This week's Advertiser letters page includes views on plans for new houses at the east end of Helensburgh, the SNP's economic policies, and the new 'sugar tax' on fizzy drinks.

To have your say on any local topic, just email your views to with 'Letter' in the subject line of your message.

Please include your name and address, and also a daytime phone number in case we need to contact you to check any details at short notice, though this will not be published.

Happy writing!

* * * * * * * * * * * * * * *

On March 27, the residents of 1-13 Redgauntlet Road received a notification from Argyll and Bute Council that they had a planning application submitted from Taylor Wimpey to now put four more houses in our little cul-de-sac and that we had 21 days to lodge our objections.

This, in my opinion, is a deliberate and underhand act for the letters to be delivered shortly before the Easter weekend and thus the objectors would lose seven days of the 21 days objection period.

One resident did phone to object immediately on receipt of the letter, but was told by the council’s planning department that no case worker had been appointed to this proposed plan.

So although we have to strictly comply with a 21 day ruling to get our objections to the council in any way, the council doesn’t have to allocate any responsibility for any objections to one of their employees.

This latest development comes after all the stress, anger and concern we have suffered with the development of a car park for Helensburgh Athletics Club and the subsequent increase in traffic, dog walkers, speeders and intervention by the police.

We were told by the council’s planning department that residents’ safety, including our children’s welfare, traffic congestion, speeding, inconsiderate parking and blocking the street and our driveways, are not taken into consideration at planning.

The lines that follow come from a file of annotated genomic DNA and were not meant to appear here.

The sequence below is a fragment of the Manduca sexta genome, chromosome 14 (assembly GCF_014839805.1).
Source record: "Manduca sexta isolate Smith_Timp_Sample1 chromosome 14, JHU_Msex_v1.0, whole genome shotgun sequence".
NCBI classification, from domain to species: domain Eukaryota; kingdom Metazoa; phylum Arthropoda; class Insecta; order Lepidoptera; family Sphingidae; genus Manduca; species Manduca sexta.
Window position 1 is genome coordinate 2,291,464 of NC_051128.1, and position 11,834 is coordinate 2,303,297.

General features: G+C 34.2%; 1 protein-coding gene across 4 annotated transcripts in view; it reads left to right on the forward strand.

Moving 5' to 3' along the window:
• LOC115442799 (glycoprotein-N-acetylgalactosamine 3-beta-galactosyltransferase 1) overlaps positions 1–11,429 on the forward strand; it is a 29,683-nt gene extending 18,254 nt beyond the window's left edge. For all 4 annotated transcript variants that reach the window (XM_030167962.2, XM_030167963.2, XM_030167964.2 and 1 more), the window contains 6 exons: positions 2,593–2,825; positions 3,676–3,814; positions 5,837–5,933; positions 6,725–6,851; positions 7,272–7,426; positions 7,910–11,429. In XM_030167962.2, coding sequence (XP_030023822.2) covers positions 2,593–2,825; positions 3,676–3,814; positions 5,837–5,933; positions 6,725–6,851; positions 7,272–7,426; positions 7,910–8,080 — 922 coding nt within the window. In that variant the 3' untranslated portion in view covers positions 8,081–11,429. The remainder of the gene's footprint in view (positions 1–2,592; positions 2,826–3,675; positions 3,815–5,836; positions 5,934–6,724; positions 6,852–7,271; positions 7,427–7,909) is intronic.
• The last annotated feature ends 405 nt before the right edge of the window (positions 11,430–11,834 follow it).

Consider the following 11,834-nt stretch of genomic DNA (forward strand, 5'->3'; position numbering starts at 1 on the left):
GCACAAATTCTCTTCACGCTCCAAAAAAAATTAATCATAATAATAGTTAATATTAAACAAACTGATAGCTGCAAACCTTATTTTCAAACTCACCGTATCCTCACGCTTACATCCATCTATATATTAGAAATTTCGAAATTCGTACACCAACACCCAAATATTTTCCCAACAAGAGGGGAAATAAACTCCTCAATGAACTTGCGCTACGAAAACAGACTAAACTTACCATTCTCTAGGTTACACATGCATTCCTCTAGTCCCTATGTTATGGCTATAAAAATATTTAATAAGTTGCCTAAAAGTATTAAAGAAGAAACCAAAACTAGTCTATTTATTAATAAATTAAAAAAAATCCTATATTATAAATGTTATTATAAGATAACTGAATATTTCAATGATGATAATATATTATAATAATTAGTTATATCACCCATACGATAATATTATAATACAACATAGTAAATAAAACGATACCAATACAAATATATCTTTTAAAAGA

The residents of the street already have 14 cars between them. The proposed development of four houses allocates 12 cars, so with all that added to the numbers of vehicles using the Athletics Club, I can see a major congestion problem – not to mention the possibility of hostility and conflict over who parks where.

Taylor Wimpey also propose creating a two metre wide pavement to replace our grass verge, with the subsequent narrowing of the road even further.

I cannot see how they are even going to get out of their driveways without going across this new two-metre pavement.

I believe the proposed driveways have a 1:20 incline so that should light our bedroom windows up with the headlights of cars exiting the properties.

The street is too narrow to accommodate cars parking opposite each other with no room left for any emergency vehicle, or even a bin lorry, to get comfortably past.

Are the council and Taylor Wimpey seriously proposing that ambulances and fire engines should just park at the top of the street and make their way down the street?